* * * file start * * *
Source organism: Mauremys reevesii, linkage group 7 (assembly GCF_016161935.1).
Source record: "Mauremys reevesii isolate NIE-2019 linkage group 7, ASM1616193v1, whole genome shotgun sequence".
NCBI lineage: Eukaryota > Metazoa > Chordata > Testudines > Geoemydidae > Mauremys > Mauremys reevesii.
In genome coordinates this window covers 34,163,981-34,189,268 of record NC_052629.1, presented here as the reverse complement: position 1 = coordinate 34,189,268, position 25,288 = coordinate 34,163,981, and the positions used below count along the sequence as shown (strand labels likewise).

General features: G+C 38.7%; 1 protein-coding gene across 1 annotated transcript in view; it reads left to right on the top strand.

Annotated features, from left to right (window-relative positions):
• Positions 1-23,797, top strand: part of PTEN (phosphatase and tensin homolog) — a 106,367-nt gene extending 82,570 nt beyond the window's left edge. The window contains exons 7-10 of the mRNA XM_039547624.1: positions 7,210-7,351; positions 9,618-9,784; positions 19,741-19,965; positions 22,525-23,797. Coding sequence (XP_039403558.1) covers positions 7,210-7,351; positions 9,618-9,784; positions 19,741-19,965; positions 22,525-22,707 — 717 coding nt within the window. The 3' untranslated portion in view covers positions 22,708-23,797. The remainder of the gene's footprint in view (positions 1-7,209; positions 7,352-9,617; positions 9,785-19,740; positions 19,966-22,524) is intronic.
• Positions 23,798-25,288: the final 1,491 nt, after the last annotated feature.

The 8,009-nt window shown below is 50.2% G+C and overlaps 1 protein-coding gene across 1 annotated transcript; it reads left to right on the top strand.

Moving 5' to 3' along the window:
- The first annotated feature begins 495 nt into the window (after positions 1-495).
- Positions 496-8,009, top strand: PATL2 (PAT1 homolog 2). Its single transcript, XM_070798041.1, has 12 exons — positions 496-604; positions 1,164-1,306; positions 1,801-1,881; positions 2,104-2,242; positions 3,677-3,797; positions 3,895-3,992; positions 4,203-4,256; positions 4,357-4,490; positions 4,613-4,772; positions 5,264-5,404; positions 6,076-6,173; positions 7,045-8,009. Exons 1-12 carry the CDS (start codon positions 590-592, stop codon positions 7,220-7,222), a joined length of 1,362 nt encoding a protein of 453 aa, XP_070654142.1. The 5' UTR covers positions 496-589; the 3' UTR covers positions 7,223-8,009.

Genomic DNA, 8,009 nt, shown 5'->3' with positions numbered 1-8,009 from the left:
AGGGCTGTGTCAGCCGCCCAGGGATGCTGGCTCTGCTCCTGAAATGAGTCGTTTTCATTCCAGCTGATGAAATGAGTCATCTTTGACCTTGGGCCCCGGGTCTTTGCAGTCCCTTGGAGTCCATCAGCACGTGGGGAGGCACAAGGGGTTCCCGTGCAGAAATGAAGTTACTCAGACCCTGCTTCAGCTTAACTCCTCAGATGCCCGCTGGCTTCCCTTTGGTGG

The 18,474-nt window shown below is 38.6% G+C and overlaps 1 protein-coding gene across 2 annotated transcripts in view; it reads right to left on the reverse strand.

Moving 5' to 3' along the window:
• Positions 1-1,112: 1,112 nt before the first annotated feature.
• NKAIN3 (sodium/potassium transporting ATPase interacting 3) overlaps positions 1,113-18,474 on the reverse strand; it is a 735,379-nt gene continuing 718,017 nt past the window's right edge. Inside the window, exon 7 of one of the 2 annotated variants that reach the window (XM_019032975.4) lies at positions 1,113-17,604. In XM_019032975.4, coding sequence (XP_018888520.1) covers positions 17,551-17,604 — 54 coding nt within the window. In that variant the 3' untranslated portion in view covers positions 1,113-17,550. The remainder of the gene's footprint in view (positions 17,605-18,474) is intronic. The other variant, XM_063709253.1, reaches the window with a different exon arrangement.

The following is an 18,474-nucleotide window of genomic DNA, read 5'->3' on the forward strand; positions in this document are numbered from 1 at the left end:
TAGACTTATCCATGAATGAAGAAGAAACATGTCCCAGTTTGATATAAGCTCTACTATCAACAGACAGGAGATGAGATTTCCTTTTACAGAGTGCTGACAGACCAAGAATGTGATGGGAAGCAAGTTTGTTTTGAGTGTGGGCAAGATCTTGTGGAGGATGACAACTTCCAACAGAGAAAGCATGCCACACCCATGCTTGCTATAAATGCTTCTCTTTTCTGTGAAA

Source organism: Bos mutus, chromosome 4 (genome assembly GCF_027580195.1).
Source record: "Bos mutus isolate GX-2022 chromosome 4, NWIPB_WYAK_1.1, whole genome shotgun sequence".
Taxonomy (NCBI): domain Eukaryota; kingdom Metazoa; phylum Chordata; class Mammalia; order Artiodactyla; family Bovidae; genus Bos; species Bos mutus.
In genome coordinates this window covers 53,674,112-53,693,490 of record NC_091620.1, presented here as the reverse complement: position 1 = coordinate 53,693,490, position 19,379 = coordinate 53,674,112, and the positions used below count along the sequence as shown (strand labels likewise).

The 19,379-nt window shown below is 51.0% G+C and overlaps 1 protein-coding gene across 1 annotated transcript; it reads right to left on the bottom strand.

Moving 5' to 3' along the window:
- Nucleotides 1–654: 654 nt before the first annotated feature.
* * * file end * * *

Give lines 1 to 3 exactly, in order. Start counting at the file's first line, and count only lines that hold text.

Source organism: Mauremys reevesii, linkage group 7 (assembly GCF_016161935.1).
Source record: "Mauremys reevesii isolate NIE-2019 linkage group 7, ASM1616193v1, whole genome shotgun sequence".
NCBI lineage: Eukaryota > Metazoa > Chordata > Testudines > Geoemydidae > Mauremys > Mauremys reevesii.